The hero of Gunsmoke and Mc Cloud has taken to the limit the eco gospel of Reuse, Recycle, Reduce. His architect, maverick MICHAEL REYNOLDS, 44, who earlier built some 50 self-sufficient "Earth Ships" near Taos, N.Mex., says the very durability that causes automobile tires to be an ecological disaster (247 million dumped in 1988) makes them ideal building blocks. In Weaver's pad, 3,000 old tires are packed with dirt, surrounded by more than 200,000 aluminum cans and covered with adobe. The three-foot-thick walls act as a thermal battery. "Dense mass stores temperature," Reynolds explains. "The more dense the mass is, the more temperature it stores." After a year of warming, the walls will hold a constant temperature of about 68°F winter and summer. A south-facing wall of glass (overlooking snowcapped peaks) brings the three-level house up to 70°F. Photovoltaic cells provide juice for lights. In the living room stand 300 square feet of planters for growing vegetables and fruit, irrigated by a system that filters runoff from five baths and a laundry. Says Weaver: "A good planet is hard to find. I'd like to leave it in good shape."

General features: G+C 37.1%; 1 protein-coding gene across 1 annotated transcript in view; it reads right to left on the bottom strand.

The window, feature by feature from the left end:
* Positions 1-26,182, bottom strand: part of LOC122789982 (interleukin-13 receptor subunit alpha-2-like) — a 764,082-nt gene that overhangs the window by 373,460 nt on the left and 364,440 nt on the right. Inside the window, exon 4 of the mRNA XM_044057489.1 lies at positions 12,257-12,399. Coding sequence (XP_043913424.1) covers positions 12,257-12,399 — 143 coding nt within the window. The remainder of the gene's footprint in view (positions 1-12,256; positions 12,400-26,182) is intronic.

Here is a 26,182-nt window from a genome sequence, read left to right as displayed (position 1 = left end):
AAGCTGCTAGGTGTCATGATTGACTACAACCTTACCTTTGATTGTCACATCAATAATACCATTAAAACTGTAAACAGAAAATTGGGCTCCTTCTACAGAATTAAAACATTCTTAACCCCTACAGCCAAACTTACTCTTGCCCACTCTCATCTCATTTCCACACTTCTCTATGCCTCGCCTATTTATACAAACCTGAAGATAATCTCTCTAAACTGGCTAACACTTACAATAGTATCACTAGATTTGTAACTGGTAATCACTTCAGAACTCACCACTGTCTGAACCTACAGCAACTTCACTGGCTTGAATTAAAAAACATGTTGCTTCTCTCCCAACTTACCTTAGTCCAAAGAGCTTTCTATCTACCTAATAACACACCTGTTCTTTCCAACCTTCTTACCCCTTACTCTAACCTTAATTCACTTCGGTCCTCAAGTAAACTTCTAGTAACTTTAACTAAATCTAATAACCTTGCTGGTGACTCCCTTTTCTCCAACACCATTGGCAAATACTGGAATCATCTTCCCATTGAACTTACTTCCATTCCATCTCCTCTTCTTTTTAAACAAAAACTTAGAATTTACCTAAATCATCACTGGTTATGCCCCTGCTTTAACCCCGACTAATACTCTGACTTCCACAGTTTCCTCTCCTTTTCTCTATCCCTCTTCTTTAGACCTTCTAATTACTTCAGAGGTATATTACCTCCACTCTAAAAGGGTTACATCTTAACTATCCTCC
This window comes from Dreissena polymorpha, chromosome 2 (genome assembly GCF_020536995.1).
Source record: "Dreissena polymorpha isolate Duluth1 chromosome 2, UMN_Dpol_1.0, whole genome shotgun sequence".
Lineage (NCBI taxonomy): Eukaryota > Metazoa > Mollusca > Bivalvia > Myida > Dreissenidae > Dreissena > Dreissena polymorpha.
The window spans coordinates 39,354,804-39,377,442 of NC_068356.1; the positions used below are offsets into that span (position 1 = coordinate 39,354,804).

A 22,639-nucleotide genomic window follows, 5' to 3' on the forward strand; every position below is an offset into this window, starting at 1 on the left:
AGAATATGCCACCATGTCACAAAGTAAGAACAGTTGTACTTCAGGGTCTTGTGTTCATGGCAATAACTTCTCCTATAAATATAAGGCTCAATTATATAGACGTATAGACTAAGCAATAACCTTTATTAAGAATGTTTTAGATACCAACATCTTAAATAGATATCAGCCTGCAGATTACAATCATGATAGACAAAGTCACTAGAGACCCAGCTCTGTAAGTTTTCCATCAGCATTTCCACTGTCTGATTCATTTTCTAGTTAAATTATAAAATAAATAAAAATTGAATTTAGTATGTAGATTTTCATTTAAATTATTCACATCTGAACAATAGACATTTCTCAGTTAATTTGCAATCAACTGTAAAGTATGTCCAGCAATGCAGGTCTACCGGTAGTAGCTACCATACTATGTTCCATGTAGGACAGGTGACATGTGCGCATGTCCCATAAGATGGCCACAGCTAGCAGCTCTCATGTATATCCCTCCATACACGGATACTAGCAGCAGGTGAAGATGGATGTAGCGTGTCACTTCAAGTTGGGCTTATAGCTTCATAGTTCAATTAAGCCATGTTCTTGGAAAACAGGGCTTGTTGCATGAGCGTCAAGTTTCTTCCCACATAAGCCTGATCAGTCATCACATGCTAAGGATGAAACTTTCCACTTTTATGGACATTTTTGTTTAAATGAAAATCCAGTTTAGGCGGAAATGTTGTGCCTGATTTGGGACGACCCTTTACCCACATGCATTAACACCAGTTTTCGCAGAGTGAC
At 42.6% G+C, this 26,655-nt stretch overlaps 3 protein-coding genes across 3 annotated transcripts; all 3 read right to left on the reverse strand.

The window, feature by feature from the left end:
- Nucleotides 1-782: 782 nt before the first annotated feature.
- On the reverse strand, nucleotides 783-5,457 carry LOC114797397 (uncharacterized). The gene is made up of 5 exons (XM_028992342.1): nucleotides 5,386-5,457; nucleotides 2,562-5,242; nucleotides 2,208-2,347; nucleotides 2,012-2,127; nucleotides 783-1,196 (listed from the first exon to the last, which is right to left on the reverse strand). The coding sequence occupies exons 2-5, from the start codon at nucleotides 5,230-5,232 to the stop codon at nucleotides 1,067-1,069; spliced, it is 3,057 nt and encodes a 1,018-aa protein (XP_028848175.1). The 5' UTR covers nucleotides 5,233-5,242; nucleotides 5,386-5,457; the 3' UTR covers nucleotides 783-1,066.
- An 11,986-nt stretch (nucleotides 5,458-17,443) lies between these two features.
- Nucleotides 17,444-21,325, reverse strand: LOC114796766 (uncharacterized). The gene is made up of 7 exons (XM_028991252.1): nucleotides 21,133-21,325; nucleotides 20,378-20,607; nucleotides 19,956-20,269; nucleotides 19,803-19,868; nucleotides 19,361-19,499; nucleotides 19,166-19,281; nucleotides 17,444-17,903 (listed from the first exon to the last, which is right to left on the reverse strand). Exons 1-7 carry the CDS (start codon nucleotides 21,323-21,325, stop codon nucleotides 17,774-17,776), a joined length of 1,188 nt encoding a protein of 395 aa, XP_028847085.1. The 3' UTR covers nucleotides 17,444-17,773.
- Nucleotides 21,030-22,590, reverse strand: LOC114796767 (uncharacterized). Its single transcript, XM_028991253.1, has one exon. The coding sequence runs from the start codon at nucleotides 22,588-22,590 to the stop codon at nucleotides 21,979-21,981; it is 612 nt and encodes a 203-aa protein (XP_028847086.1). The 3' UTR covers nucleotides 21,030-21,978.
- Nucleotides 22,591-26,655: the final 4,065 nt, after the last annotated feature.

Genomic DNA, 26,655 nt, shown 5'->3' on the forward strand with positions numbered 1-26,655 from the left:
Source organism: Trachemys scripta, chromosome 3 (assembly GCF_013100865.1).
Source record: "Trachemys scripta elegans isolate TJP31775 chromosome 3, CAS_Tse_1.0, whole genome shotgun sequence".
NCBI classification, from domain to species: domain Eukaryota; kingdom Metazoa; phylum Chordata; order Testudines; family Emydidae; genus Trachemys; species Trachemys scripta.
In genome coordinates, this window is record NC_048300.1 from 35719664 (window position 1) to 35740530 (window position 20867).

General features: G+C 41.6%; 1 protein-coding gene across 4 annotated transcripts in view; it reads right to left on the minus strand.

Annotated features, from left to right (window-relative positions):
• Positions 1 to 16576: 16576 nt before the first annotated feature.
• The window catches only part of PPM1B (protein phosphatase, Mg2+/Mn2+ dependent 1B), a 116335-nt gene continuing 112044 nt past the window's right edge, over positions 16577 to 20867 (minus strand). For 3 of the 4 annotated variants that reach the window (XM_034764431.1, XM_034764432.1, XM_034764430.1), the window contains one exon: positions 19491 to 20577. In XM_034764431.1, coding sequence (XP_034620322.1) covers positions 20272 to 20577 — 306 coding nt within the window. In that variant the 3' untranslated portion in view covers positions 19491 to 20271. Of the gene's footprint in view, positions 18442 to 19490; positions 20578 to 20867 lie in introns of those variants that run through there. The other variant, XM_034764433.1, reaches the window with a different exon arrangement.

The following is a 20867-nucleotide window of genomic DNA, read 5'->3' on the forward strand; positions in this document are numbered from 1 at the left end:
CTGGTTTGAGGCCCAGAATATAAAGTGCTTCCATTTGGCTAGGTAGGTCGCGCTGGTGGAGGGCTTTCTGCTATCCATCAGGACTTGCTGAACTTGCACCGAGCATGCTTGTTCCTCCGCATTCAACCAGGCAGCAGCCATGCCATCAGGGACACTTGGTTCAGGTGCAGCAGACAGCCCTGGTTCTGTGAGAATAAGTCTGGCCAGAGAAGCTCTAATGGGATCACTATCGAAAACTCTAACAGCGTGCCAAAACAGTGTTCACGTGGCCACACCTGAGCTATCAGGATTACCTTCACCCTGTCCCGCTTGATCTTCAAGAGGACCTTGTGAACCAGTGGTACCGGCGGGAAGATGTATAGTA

An ecological life has a cod-liver-oil reputation—good for you but gucky. In an 8,500-square-foot, $500,000 home built into a hill near Telluride, Colo., actor DENNIS WEAVER gives living well its best revenge. Everything is run by the sun, including the hot tub and the pump operating the living-room waterfall. The house is not even hooked up to a power line. "You can live in the natural order without giving up convenience," says Weaver, 64, who expects to move into his Rocky Mountain hideaway this month. "This is a house you don't have to take care of—it takes care of you."